This index, by means of an algorithm whose results are reported in a simplified table, makes it possible to identify 4 levels of alertness: caution against possible fatigue that requires special attention to sensitive subjects – a score of 80-90; extreme caution, possible muscle cramps, physical exhaustion, with a degree of 90-104; risk of possible heat stroke, between 105 and 129; More than 130 leads to the risk of heat stroke. The risk is then evaluated by in the case of working in the sun, the index given by the data table should be increased by 15. For example, in the case of temperature 30 ° C and relative humidity 60%, the heat index index given from the data table would be 89 ( warning). In case of exposure to direct solar radiation it will be 89 + 15 = 104 (extreme caution / risk of heat stroke)

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What do the estimates say? According to forecasts, in 2030, between 2.2% and 3.8% of working hours will be lost due to heat stress – the equivalent of 80-136 million full-time jobs, respectively. Since global warming is very likely to continue beyond 2030, large increases in temperature are expected to further reduce labor productivity. Economic losses from occupational heat stress were estimated at $280 billion in 1995. This figure is expected to rise to $2.4 trillion in 2030, with a greater impact in low- and middle-income countries.

What can he do? Moreover, the spread of so-called “urban heat islands,” areas where heat is concentrated within cities as a result of an increasing number of urban areas, will intensify the impact of heat waves, exacerbating the risks to workers. Concretely and immediately, the advice is: prevent dehydration by consuming fresh water regularly, regardless of thirst stimuli; wear light, breathable, light-colored, comfortable cotton clothing, and always wear a head covering (do not work with bare skin); cool down by bathing in fresh water; work in areas less exposed to the sun; take breaks and rest in cool places; It is important to avoid working alone.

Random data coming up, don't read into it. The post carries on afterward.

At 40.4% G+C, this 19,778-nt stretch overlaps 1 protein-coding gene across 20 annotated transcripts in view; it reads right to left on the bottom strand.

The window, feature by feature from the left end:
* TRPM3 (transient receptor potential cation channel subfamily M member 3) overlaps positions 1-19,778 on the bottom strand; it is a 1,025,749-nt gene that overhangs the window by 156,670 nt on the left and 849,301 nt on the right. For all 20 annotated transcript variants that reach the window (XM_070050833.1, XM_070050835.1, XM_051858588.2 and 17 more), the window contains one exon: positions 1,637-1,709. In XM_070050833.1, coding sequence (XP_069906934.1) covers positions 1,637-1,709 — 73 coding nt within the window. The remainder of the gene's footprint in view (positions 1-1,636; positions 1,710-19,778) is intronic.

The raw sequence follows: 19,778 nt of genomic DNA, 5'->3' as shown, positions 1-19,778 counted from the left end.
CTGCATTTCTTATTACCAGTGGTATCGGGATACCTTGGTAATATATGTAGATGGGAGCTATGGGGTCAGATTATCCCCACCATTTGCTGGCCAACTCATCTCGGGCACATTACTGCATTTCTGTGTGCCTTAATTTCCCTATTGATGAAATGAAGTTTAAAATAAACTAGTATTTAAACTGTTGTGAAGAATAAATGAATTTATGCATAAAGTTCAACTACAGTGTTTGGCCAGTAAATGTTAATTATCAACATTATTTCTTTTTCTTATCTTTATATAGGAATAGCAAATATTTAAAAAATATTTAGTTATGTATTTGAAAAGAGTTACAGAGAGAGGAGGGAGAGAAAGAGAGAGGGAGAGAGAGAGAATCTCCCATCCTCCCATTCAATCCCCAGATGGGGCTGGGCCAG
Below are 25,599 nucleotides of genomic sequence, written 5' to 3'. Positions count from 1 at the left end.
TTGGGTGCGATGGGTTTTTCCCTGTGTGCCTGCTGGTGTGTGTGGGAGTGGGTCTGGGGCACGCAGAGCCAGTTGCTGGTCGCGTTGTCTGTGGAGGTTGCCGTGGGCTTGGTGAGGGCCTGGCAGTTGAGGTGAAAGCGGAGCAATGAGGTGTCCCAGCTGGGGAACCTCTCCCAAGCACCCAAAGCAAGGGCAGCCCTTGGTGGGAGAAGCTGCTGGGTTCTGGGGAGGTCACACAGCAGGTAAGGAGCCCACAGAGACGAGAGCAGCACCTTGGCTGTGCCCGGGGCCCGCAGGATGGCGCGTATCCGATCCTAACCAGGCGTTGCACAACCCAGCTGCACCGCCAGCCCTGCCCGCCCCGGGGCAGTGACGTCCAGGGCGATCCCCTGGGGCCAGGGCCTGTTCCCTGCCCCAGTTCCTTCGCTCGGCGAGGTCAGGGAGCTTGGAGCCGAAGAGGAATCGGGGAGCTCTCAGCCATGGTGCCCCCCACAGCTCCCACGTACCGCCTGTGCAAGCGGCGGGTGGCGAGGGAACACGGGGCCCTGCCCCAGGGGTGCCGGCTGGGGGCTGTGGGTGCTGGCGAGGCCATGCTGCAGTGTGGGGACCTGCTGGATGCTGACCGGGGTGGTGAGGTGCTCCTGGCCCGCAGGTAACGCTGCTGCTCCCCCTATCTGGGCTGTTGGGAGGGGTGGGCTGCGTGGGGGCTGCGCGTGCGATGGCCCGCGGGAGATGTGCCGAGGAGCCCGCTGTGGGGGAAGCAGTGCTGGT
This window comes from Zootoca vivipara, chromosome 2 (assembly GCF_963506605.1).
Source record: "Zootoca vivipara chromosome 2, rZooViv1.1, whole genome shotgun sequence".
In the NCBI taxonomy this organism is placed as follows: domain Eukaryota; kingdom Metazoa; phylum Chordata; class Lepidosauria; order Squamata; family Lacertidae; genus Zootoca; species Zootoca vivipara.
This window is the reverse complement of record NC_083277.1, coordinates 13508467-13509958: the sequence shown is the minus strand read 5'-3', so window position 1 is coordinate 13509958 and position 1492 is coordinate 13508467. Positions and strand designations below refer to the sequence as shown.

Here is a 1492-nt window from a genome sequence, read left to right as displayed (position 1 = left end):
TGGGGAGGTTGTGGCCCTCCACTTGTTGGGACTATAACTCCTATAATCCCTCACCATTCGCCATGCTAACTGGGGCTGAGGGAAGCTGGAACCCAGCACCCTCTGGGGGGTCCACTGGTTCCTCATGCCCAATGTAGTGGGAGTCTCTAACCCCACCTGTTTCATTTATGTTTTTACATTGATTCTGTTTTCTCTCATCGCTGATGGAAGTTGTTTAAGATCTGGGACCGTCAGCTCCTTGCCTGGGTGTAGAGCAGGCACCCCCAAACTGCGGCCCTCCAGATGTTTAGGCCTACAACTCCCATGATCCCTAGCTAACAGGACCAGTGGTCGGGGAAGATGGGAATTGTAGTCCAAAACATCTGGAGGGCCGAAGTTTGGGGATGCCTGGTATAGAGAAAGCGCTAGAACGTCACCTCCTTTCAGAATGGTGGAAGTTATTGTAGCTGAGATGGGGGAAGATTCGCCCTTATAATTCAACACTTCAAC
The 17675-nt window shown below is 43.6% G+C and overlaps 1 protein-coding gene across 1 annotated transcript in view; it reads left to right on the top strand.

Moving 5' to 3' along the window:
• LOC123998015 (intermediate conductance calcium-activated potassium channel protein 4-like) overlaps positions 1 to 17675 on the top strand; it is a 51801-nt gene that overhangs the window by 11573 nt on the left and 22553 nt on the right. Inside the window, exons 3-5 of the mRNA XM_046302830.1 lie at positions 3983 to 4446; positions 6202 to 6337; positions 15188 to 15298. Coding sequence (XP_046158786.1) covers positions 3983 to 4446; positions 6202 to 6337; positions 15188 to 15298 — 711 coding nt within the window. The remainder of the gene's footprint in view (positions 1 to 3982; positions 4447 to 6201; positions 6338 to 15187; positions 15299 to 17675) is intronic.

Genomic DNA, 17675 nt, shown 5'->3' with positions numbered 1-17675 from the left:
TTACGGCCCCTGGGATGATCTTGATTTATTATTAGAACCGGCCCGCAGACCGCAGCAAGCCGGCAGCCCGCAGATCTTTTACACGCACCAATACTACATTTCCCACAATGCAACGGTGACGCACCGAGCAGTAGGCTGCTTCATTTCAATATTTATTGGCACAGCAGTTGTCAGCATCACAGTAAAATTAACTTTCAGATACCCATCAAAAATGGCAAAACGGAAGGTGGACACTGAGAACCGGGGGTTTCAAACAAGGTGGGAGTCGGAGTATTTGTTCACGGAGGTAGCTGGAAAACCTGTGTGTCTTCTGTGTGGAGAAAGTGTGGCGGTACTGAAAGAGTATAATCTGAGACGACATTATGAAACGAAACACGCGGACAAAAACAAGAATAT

In general, the world’s response to global warming should include: policies to adapt to climate change and measures to protect workers from these conditions; a global strategy to mitigate climate change and limit rising temperatures; structural reforms to help agricultural workers move to other sectors; and measures to address climate risks.

Among the possible solutions being studied to prevent the risks of exposure to hot environments, a line of research is directed to the development of new garments based on local cooling technologies built into the garments themselves, with the aim of being able to remove heat from the garments. body surface, reducing any accumulation in the body and reducing central overheating, which is necessary to ensure the health of the worker.

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To keep abreast of the latest developments, the national operating system to predict and prevent the effects of heat on health, coordinated by the Ministry of Health with the Center for Disease Prevention and Control (Ccm), has been activated again this year. The operating system allows central coordination of local prevention activities and activation of the national system for forecasting / forecasting heat waves, called the Health Heat Warning System: a tool that allows you to modify preventive interventions based on levels of climate risk and which, at least 72 hours in advance, is expected to arrive in a vulnerable climate situation on health.